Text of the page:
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Greg Peters and his wife Julie raise fruit and vegetables at their small farm on Spurgin Road in Missoula. The agriculture operation doesn't make enough money on its own, so Peters also runs a landscaping business.

Even when you factor out the actual "hands in the dirt" physical labor, small-scale farmers in Montana face a headache-inducing maze of legal and financial obstacles in their quest to squeeze a living from their efforts.

Just to name a few: Finding adequate and affordable land, gaining access to start-up cash, navigating complex labor, land use and tax laws, dealing with constantly fluctuating prices, finding or creating a market for products, paying insurance, contracts and food safety regulations.

These are just some of the dizzying array of challenges that cause paperwork to pile up for farmers and ranchers who already have their hands full moving irrigation pipe from sunrise to sundown.

To navigate these issues successfully and still be able to turn a profit is a minor miracle, according to those who have attempted to jump through those proverbial flaming hoops.

Greg Peters, who runs a small “u-pick” berry farm and orchard called Red Hen Farm in the Target Range neighborhood of Missoula, has found that agriculture alone isn’t enough to support his family, even if his organic strawberries get bought by upscale restaurants around town as quickly as he can grow them.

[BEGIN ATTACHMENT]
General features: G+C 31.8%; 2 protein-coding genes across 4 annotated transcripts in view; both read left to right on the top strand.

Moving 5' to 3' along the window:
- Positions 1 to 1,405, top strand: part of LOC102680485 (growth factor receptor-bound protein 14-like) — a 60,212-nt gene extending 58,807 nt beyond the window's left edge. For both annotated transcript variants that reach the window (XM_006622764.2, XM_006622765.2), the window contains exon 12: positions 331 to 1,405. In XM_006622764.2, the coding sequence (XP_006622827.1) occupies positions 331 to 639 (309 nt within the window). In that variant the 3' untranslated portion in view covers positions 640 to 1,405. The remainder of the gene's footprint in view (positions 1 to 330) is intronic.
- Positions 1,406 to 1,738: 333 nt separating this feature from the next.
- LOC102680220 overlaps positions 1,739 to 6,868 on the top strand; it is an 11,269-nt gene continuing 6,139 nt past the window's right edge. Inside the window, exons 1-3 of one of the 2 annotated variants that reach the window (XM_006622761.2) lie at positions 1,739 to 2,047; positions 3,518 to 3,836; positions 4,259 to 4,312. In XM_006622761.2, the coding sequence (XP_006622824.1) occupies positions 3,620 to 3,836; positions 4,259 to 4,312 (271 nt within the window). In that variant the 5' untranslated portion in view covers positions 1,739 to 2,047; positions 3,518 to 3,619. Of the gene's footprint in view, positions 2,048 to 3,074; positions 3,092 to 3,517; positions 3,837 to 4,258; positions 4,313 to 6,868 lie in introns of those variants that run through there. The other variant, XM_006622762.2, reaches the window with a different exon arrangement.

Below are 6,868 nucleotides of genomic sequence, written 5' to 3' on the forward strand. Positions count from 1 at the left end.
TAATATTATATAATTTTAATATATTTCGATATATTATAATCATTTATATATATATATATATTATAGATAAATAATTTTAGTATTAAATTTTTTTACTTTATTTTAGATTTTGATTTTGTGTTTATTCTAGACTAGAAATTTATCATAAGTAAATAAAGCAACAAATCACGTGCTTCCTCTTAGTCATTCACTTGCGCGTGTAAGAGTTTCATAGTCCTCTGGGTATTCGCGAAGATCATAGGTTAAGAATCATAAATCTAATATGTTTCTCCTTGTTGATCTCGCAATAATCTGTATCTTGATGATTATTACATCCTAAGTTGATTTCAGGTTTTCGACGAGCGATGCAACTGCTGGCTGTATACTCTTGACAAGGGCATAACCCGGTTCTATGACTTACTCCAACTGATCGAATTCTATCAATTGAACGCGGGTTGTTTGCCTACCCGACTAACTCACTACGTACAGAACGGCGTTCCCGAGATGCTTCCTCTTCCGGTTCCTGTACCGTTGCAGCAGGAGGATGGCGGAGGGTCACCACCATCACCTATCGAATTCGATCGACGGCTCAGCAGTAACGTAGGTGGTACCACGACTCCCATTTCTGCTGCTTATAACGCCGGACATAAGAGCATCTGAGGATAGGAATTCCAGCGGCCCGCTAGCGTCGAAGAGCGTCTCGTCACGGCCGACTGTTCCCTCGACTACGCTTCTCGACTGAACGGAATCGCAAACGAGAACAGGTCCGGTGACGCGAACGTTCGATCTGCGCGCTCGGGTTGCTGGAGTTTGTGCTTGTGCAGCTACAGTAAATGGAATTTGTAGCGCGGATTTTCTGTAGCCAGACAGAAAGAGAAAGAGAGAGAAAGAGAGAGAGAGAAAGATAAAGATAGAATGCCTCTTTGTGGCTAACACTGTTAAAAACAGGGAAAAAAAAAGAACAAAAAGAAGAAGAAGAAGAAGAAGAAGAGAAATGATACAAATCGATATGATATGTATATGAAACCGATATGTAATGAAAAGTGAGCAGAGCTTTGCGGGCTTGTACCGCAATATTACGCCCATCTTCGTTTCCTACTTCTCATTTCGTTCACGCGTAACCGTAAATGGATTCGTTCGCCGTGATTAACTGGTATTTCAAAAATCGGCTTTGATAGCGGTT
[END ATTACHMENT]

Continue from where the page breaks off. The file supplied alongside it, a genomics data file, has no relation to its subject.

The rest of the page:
“If I didn’t have a separate landscaping business, I wouldn’t be able to have this farm,” he explained.


The Community Food and Agriculture Coalition in Missoula is hosting a series of workshops and field-days aimed at giving new farmers and ranchers some insight from the crusty veterans of the industry.

Annie Heuscher, the program director at the coalition, said that finding land is probably the number one issue facing new farmers.

“There’s lots of land that looks like farmland but isn’t because it is slated for development or has a house on it that has priced it out of reach of farmers,” she explained. “As more and more of the land gets broken up into smaller pieces, the price gets higher and higher.”

Getting access to financing is another tough quandary, and was the subject of the coalition's first workshop.

“Because new farmers are trying to find a market niche, they’re typically doing things that are a bit unconventional,” Heuscher said. “Lenders tend to see ‘unconventional’ as ‘high risk,’ making it very challenging for new farmers to gain access to affordable loans, investor financing, or other start-up cash. Simultaneously, farming is a business that can be incredibly expensive to get into, making start-up cash needs higher than they are for many other types of businesses.”

Farmers have to be experts at things like controlling soil acidity and pests, but they also have to know how to buckle down and put their accountant hats on.

“There are actually a lot of benefits for farmers in the tax code, but you have to know where to find them,” Heuscher said. “Most farmers didn’t get into farming because they love the paperwork and the number-crunching. Learning how to keep good records (even if they have dirt on them) and finding an accountant who knows about farm/ranch issues are key.”